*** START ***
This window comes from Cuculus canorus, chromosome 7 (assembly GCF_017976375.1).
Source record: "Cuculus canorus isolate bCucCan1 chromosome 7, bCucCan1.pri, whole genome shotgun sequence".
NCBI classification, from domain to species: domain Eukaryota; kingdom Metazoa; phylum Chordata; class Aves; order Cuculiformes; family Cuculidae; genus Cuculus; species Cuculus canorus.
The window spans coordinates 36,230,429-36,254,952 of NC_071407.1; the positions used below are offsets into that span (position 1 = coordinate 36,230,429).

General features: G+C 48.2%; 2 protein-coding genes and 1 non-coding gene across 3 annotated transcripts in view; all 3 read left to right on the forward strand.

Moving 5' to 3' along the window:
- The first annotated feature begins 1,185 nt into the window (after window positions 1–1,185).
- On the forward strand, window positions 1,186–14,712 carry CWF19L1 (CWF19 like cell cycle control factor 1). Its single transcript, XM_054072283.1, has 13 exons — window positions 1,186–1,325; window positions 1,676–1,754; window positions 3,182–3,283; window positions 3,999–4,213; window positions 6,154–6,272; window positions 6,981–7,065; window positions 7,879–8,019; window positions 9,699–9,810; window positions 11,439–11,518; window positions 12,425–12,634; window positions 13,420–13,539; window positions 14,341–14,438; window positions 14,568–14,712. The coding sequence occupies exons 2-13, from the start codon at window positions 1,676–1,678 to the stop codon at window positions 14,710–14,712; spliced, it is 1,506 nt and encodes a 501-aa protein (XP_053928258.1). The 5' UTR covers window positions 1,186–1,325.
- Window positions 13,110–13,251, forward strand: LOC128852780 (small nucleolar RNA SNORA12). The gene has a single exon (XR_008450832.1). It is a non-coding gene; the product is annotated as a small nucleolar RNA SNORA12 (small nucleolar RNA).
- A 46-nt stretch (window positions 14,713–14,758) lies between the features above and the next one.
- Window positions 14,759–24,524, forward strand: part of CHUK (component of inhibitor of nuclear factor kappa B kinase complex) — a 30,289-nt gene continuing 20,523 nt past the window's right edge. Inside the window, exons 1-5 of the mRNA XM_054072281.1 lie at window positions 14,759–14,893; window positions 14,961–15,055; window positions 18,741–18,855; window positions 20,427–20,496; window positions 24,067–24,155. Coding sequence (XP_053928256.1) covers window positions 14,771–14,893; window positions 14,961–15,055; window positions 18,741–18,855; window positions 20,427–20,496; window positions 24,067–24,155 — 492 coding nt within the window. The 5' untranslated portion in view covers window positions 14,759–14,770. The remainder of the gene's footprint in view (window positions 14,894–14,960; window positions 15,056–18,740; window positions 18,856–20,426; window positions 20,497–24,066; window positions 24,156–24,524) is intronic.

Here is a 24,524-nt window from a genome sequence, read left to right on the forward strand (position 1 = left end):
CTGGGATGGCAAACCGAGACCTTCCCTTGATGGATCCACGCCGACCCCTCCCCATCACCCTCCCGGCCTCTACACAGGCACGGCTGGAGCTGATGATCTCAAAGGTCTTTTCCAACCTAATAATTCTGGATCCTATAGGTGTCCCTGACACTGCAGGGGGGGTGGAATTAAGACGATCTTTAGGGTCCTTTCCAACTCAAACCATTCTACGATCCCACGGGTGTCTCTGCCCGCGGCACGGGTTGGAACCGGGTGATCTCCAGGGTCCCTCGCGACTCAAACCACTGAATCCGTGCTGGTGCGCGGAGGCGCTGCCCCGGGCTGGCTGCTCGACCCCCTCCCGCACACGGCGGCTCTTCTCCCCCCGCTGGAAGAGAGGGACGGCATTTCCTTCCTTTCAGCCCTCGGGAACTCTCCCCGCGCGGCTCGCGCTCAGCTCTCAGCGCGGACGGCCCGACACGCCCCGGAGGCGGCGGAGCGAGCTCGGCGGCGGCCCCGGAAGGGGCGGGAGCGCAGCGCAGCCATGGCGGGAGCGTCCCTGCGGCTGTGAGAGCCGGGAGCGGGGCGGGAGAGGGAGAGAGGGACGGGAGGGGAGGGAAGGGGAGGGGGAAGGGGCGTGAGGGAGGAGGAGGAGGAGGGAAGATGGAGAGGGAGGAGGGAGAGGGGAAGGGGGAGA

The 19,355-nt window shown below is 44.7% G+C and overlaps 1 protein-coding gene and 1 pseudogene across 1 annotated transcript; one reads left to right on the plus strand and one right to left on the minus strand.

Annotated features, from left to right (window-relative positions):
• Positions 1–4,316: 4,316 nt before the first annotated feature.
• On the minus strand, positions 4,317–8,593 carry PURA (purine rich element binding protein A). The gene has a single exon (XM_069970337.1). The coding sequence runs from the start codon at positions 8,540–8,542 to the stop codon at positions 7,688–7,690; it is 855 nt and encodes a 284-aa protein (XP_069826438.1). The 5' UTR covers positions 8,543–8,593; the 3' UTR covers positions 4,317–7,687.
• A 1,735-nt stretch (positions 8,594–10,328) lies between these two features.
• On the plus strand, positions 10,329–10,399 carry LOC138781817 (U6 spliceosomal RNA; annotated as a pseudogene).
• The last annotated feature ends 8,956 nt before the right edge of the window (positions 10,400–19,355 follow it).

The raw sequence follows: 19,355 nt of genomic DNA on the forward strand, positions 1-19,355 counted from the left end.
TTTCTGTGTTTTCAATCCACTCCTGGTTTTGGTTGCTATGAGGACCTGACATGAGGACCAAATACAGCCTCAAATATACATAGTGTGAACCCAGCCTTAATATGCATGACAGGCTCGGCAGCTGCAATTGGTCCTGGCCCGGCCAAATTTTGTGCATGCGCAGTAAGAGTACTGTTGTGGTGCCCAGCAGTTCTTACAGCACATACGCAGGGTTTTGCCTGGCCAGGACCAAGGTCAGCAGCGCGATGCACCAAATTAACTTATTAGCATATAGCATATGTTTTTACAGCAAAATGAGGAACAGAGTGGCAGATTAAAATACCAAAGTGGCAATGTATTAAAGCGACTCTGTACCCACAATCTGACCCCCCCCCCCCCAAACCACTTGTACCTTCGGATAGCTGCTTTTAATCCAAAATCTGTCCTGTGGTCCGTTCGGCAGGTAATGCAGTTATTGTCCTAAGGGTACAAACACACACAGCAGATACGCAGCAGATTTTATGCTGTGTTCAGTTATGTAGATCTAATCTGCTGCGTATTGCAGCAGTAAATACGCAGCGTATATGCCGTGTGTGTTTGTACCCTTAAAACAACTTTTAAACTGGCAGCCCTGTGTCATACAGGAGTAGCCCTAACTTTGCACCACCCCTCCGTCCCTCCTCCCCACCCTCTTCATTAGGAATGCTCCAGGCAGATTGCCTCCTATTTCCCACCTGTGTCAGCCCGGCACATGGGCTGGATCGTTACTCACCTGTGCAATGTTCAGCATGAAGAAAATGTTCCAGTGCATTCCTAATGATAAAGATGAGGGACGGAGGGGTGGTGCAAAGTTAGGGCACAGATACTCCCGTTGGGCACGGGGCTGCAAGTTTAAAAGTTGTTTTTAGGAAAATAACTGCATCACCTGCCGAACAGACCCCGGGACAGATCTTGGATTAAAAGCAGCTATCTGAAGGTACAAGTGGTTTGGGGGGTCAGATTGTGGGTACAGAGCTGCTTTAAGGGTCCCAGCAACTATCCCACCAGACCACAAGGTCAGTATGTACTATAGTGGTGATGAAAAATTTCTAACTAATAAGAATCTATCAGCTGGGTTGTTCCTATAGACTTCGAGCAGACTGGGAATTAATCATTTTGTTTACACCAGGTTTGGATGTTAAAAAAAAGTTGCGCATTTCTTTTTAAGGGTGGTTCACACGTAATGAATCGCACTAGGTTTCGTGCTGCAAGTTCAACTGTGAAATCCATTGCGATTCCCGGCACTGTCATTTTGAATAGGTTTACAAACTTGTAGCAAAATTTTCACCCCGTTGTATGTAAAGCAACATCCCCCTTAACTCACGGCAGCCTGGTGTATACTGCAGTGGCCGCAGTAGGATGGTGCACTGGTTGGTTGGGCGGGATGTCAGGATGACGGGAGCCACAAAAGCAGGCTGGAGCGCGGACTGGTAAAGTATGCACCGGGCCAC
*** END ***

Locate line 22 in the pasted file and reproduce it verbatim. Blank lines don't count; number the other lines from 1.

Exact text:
TTTCTGTGTTTTCAATCCACTCCTGGTTTTGGTTGCTATGAGGACCTGACATGAGGACCAAATACAGCCTCAAATATACATAGTGTGAACCCAGCCTTAATATGCATGACAGGCTCGGCAGCTGCAATTGGTCCTGGCCCGGCCAAATTTTGTGCATGCGCAGTAAGAGTACTGTTGTGGTGCCCAGCAGTTCTTACAGCACATACGCAGGGTTTTGCCTGGCCAGGACCAAGGTCAGCAGCGCGATGCACCAAATTAACTTATTAGCATATAGCATATGTTTTTACAGCAAAATGAGGAACAGAGTGGCAGATTAAAATACCAAAGTGGCAATGTATTAAAGCGACTCTGTACCCACAATCTGACCCCCCCCCCCCCAAACCACTTGTACCTTCGGATAGCTGCTTTTAATCCAAAATCTGTCCTGTGGTCCGTTCGGCAGGTAATGCAGTTATTGTCCTAAGGGTACAAACACACACAGCAGATACGCAGCAGATTTTATGCTGTGTTCAGTTATGTAGATCTAATCTGCTGCGTATTGCAGCAGTAAATACGCAGCGTATATGCCGTGTGTGTTTGTACCCTTAAAACAACTTTTAAACTGGCAGCCCTGTGTCATACAGGAGTAGCCCTAACTTTGCACCACCCCTCCGTCCCTCCTCCCCACCCTCTTCATTAGGAATGCTCCAGGCAGATTGCCTCCTATTTCCCACCTGTGTCAGCCCGGCACATGGGCTGGATCGTTACTCACCTGTGCAATGTTCAGCATGAAGAAAATGTTCCAGTGCATTCCTAATGATAAAGATGAGGGACGGAGGGGTGGTGCAAAGTTAGGGCACAGATACTCCCGTTGGGCACGGGGCTGCAAGTTTAAAAGTTGTTTTTAGGAAAATAACTGCATCACCTGCCGAACAGACCCCGGGACAGATCTTGGATTAAAAGCAGCTATCTGAAGGTACAAGTGGTTTGGGGGGTCAGATTGTGGGTACAGAGCTGCTTTAAGGGTCCCAGCAACTATCCCACCAGACCACAAGGTCAGTATGTACTATAGTGGTGATGAAAAATTTCTAACTAATAAGAATCTATCAGCTGGGTTGTTCCTATAGACTTCGAGCAGACTGGGAATTAATCATTTTGTTTACACCAGGTTTGGATGTTAAAAAAAAGTTGCGCATTTCTTTTTAAGGGTGGTTCACACGTAATGAATCGCACTAGGTTTCGTGCTGCAAGTTCAACTGTGAAATCCATTGCGATTCCCGGCACTGTCATTTTGAATAGGTTTACAAACTTGTAGCAAAATTTTCACCCCGTTGTATGTAAAGCAACATCCCCCTTAACTCACGGCAGCCTGGTGTATACTGCAGTGGCCGCAGTAGGATGGTGCACTGGTTGGTTGGGCGGGATGTCAGGATGACGGGAGCCACAAAAGCAGGCTGGAGCGCGGACTGGTAAAGTATGCACCGGGCCAC